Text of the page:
Against the Current
The Remarkable Life of Agnes Deans Cameron
About the Book
The first book on Agnes Deans Cameron, BC’s first female principal, itinerant traveller, and journalist.
Agnes Deans Cameron was an extraordinary woman who was ahead by a century. Born in Victoria in 1863, she was the first female school principal in the province, but she worked tirelessly to achieve work equality and voting rights for women. One of Canada’s most well known writers of her time, she put western Canada on the map through her writing, which was published internationally including in the Saturday Evening Post. She was also a trailblazer in sports, becoming the first “Lady Centurion” in the West.
A consummate trailblazer, in the summer of 1906, Cameron travelled 10,000 miles down the Mackenzie River and out into the Beaufort Sea—something no other European woman had done—in one short season.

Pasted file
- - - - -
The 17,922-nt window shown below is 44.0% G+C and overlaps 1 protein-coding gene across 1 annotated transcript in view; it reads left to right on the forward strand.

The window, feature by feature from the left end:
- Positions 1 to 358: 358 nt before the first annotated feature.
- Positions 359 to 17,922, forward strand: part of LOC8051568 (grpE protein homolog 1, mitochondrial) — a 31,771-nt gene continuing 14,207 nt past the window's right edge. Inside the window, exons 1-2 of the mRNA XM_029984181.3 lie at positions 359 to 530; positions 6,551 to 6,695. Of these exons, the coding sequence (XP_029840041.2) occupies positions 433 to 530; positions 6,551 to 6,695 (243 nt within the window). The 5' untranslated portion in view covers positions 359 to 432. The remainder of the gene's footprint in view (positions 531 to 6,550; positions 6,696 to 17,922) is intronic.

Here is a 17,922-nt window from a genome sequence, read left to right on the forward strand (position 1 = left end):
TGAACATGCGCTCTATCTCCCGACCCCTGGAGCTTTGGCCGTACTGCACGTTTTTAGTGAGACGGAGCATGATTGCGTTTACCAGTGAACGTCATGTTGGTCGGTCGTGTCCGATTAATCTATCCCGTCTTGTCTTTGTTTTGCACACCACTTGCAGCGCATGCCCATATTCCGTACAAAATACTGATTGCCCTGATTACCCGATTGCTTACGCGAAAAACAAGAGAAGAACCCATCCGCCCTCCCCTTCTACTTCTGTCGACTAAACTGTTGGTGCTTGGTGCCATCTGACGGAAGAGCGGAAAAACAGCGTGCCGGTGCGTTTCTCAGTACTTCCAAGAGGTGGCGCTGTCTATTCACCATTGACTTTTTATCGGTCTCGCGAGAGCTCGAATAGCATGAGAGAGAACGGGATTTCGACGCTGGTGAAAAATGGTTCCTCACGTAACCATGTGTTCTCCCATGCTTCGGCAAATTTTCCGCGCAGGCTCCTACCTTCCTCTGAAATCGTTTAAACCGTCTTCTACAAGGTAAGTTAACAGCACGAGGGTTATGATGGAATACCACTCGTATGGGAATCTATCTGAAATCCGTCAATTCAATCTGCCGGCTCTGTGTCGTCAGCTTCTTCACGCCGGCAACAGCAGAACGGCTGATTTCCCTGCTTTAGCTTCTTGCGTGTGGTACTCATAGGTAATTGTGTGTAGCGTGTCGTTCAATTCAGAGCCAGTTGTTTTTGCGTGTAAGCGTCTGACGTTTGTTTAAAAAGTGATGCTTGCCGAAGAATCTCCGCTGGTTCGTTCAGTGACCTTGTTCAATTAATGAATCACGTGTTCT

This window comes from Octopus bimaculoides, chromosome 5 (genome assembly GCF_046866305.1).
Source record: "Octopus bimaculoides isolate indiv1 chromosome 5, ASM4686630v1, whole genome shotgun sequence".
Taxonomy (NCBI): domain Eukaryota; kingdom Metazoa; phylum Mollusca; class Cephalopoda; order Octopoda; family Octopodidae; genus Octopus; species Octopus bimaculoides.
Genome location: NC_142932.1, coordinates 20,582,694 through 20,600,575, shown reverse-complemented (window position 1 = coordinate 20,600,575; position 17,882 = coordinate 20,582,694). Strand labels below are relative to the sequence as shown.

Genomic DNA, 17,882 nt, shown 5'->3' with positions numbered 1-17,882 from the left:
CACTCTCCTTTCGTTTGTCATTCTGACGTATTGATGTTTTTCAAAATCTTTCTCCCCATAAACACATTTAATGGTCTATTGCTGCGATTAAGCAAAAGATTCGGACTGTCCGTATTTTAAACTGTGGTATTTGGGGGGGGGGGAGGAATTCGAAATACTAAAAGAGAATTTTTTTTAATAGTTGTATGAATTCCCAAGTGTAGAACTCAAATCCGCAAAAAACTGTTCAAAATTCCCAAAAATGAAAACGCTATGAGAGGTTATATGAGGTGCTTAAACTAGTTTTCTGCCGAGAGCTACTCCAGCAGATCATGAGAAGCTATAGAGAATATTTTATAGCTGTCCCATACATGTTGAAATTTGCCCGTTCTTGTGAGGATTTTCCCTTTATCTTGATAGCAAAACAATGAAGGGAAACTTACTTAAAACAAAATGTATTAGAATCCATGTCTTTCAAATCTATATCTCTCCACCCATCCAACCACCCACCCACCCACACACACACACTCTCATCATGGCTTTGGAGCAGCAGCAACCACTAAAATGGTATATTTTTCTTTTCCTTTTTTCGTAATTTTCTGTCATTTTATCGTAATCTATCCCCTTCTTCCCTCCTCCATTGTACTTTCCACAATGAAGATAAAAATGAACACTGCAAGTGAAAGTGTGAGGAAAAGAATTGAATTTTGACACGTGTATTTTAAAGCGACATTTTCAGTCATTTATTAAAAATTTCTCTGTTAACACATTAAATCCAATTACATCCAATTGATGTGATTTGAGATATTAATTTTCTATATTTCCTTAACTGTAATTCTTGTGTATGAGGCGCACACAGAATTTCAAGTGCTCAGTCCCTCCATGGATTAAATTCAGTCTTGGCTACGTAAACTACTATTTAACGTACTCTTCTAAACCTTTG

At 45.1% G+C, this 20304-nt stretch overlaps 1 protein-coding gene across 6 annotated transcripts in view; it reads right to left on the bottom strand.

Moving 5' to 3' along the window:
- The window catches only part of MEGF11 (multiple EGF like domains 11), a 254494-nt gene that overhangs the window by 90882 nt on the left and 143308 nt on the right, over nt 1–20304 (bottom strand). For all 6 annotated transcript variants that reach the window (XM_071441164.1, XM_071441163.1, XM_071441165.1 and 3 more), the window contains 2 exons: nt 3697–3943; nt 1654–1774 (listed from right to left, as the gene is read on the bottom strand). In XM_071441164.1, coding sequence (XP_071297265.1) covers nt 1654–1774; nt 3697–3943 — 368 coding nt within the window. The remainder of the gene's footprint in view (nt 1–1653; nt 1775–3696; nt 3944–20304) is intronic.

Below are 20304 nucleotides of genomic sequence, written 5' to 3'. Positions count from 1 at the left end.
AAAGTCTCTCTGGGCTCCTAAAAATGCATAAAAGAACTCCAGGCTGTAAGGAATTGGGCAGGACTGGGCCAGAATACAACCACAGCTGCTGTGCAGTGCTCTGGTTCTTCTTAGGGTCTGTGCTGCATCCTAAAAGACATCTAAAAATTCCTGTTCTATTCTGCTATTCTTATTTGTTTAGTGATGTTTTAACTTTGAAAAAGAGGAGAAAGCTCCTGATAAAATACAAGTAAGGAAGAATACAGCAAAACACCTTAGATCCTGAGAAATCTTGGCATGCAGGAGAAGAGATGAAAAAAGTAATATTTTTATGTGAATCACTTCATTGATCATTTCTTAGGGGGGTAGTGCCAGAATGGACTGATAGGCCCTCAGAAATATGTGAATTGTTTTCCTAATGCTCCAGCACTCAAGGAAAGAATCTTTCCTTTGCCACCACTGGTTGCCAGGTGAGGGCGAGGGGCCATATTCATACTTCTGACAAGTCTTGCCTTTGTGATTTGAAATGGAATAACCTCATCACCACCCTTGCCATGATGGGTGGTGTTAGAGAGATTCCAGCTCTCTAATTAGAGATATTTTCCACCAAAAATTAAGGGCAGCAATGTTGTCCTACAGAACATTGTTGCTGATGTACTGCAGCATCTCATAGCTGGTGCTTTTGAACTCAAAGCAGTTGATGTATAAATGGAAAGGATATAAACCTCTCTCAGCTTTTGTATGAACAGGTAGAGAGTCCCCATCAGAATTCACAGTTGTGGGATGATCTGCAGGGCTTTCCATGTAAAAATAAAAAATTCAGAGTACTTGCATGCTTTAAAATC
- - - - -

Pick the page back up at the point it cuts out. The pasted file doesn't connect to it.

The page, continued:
Cameron was named one of the top 150 most significant individuals in the history of the province of British Columbia. This is the first book commemorating her life.
“A dramatic, thoroughly-researched biography of a woman in British Columbia, Canada, who was a leading educator, a writer, a fighter for work-place equality and voting rights for women (100 years ahead of her time) and, to add to the lustre of her achievements, she was also an avid cyclist, a journalist, a silk-lavender model, and a woman who became the first to travel 10,000 miles down the Mackenzie River out into the Beaufort Sea in one season. Read it for the fun of it, the history of it, and ask whether today’s feminists have done as much as this fair lady accomplished.” —Peter Warren, former host of Warren on the Weekend
“[Agnes Deans Cameron] was an extraordinary woman for any time; an extraordinary person for any time.” —Sheryl Mackay, CBC’s North by Northwest
“Agnes Deans Cameron was unstoppable.” —The Ormsby Review